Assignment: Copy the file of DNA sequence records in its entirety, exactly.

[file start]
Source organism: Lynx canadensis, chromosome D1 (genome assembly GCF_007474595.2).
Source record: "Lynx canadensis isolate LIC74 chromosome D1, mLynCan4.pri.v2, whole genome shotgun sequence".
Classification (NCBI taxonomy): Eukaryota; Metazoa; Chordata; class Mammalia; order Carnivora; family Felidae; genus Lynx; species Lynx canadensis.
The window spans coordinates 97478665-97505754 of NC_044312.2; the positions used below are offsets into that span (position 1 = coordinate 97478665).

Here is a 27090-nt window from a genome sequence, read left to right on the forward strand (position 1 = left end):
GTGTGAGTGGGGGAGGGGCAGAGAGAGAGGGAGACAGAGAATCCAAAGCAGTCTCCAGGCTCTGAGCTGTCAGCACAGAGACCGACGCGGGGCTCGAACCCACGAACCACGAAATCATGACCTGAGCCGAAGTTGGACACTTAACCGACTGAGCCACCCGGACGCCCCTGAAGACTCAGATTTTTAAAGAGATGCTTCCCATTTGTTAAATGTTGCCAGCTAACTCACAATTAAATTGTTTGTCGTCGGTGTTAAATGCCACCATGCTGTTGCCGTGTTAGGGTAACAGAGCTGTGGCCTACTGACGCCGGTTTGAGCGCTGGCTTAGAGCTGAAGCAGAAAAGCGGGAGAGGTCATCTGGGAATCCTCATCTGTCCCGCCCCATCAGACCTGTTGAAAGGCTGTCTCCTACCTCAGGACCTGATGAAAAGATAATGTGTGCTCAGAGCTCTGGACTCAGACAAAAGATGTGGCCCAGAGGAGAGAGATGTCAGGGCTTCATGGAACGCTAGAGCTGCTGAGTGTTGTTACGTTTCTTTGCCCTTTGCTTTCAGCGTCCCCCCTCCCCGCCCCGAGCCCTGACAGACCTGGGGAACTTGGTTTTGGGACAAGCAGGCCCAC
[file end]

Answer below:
Source organism: Lynx canadensis, chromosome D1 (genome assembly GCF_007474595.2).
Source record: "Lynx canadensis isolate LIC74 chromosome D1, mLynCan4.pri.v2, whole genome shotgun sequence".
Classification (NCBI taxonomy): Eukaryota; Metazoa; Chordata; class Mammalia; order Carnivora; family Felidae; genus Lynx; species Lynx canadensis.
The window spans coordinates 97478665-97505754 of NC_044312.2; the positions used below are offsets into that span (position 1 = coordinate 97478665).

Here is a 27090-nt window from a genome sequence, read left to right on the forward strand (position 1 = left end):
GTGTGAGTGGGGGAGGGGCAGAGAGAGAGGGAGACAGAGAATCCAAAGCAGTCTCCAGGCTCTGAGCTGTCAGCACAGAGACCGACGCGGGGCTCGAACCCACGAACCACGAAATCATGACCTGAGCCGAAGTTGGACACTTAACCGACTGAGCCACCCGGACGCCCCTGAAGACTCAGATTTTTAAAGAGATGCTTCCCATTTGTTAAATGTTGCCAGCTAACTCACAATTAAATTGTTTGTCGTCGGTGTTAAATGCCACCATGCTGTTGCCGTGTTAGGGTAACAGAGCTGTGGCCTACTGACGCCGGTTTGAGCGCTGGCTTAGAGCTGAAGCAGAAAAGCGGGAGAGGTCATCTGGGAATCCTCATCTGTCCCGCCCCATCAGACCTGTTGAAAGGCTGTCTCCTACCTCAGGACCTGATGAAAAGATAATGTGTGCTCAGAGCTCTGGACTCAGACAAAAGATGTGGCCCAGAGGAGAGAGATGTCAGGGCTTCATGGAACGCTAGAGCTGCTGAGTGTTGTTACGTTTCTTTGCCCTTTGCTTTCAGCGTCCCCCCTCCCCGCCCCGAGCCCTGACAGACCTGGGGAACTTGGTTTTGGGACAAGCAGGCCCAC